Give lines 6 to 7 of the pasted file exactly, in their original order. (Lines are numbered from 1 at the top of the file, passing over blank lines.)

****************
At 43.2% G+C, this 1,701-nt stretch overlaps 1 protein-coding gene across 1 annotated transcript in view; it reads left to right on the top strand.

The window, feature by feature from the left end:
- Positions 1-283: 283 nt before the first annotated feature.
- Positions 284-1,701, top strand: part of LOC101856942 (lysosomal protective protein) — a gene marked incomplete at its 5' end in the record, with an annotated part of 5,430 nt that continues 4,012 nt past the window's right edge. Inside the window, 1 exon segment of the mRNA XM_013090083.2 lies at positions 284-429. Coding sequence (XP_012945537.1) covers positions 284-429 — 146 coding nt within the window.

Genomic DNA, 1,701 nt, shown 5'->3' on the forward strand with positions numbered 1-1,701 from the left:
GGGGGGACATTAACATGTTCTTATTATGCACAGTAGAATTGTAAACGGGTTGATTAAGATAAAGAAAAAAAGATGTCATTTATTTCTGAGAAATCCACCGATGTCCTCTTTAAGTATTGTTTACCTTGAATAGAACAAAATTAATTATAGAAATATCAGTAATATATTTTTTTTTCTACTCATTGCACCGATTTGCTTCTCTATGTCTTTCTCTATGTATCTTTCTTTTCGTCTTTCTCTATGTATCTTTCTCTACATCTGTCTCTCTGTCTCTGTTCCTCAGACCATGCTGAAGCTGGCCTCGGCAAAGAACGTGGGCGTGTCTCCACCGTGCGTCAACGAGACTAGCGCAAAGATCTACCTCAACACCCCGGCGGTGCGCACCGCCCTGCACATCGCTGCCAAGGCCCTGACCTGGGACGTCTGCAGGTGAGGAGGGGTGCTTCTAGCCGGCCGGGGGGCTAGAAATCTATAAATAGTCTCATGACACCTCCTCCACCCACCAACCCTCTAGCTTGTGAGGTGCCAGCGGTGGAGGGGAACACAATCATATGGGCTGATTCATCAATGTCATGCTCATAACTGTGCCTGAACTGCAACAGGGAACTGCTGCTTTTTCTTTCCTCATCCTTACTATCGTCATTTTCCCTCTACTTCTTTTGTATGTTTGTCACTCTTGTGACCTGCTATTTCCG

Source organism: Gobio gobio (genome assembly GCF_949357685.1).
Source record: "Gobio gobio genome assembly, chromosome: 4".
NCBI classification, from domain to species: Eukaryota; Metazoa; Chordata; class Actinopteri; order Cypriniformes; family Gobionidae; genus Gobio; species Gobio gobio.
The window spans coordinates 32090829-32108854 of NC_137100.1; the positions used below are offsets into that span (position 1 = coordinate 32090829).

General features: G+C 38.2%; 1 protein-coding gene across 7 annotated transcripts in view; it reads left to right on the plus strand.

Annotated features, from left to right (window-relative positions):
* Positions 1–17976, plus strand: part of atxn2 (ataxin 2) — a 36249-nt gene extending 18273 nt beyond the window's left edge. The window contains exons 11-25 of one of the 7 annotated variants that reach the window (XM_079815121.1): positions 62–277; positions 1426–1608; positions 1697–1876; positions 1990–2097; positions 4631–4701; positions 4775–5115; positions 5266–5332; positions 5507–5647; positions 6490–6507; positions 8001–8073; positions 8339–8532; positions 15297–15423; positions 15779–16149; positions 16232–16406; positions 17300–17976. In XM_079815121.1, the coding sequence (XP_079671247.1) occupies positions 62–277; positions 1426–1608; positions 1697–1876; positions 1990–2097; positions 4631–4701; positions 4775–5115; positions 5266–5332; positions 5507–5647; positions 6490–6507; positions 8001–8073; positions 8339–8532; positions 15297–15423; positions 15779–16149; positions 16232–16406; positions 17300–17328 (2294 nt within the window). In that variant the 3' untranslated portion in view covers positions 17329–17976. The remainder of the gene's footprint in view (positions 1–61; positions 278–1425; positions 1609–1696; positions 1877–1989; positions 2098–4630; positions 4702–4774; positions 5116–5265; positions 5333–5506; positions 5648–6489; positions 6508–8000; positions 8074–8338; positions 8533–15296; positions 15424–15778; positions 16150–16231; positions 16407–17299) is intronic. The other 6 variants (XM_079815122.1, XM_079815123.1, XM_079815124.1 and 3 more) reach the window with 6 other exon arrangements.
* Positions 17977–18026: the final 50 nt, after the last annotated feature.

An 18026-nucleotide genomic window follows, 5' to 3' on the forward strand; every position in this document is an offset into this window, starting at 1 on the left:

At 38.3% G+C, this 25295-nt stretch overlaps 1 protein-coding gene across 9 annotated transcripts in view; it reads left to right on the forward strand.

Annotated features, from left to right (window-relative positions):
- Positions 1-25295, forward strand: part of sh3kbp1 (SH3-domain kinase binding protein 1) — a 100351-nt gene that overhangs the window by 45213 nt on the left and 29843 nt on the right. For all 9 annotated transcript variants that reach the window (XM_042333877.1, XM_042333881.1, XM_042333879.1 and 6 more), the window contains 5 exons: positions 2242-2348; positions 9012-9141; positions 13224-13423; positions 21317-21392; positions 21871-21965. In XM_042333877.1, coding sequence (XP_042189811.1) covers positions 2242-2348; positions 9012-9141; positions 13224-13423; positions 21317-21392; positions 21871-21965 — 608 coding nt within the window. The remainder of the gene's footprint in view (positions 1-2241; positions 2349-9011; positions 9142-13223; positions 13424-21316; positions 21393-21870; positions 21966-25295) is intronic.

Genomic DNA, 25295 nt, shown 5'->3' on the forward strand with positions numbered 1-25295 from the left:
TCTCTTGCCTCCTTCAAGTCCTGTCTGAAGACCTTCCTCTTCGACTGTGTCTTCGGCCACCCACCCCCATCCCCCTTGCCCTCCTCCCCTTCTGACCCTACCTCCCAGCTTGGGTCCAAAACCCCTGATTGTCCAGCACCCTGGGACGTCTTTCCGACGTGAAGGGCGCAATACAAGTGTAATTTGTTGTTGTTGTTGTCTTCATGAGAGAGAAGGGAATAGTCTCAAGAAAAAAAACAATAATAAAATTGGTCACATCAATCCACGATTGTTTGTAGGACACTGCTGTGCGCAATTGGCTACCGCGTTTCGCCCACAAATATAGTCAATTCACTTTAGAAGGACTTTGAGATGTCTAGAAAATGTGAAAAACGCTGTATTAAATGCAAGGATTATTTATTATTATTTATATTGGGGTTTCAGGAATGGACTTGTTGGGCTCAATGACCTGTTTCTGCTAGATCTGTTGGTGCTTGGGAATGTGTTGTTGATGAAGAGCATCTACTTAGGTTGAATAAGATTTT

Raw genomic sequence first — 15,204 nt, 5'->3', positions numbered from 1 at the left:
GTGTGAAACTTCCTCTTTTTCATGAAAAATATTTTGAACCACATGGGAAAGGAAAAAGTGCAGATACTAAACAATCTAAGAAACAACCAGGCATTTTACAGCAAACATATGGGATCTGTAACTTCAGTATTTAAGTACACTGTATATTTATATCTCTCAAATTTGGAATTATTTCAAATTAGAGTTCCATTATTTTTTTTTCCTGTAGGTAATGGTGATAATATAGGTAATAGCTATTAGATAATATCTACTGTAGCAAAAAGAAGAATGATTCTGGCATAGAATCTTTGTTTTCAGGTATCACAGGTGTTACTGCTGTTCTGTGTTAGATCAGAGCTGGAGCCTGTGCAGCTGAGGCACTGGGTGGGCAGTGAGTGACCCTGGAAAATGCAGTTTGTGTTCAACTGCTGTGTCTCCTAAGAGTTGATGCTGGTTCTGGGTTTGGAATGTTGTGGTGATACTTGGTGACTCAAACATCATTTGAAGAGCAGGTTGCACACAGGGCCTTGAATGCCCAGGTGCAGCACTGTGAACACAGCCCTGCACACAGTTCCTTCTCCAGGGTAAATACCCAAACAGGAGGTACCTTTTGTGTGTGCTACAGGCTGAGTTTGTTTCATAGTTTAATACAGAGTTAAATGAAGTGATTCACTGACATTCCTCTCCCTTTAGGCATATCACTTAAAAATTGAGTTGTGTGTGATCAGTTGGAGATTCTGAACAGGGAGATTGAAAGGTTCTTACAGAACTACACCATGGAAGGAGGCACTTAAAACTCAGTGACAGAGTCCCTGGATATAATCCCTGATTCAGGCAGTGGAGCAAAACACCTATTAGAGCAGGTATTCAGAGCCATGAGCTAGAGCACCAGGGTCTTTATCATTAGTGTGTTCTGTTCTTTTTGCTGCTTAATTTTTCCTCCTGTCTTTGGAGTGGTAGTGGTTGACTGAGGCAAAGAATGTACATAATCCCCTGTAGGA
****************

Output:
GGGGGGACATTAACATGTTCTTATTATGCACAGTAGAATTGTAAACGGGTTGATTAAGATAAAGAAAAAAAGATGTCATTTATTTCTGAGAAATCCACCGATGTCCTCTTTAAGTATTGTTTACCTTGAATAGAACAAAATTAATTATAGAAATATCAGTAATATATTTTTTTTTCTACTCATTGCACCGATTTGCTTCTCTATGTCTTTCTCTATGTATCTTTCTTTTCGTCTTTCTCTATGTATCTTTCTCTACATCTGTCTCTCTGTCTCTGTTCCTCAGACCATGCTGAAGCTGGCCTCGGCAAAGAACGTGGGCGTGTCTCCACCGTGCGTCAACGAGACTAGCGCAAAGATCTACCTCAACACCCCGGCGGTGCGCACCGCCCTGCACATCGCTGCCAAGGCCCTGACCTGGGACGTCTGCAGGTGAGGAGGGGTGCTTCTAGCCGGCCGGGGGGCTAGAAATCTATAAATAGTCTCATGACACCTCCTCCACCCACCAACCCTCTAGCTTGTGAGGTGCCAGCGGTGGAGGGGAACACAATCATATGGGCTGATTCATCAATGTCATGCTCATAACTGTGCCTGAACTGCAACAGGGAACTGCTGCTTTTTCTTTCCTCATCCTTACTATCGTCATTTTCCCTCTACTTCTTTTGTATGTTTGTCACTCTTGTGACCTGCTATTTCCG

Source organism: Gobio gobio (genome assembly GCF_949357685.1).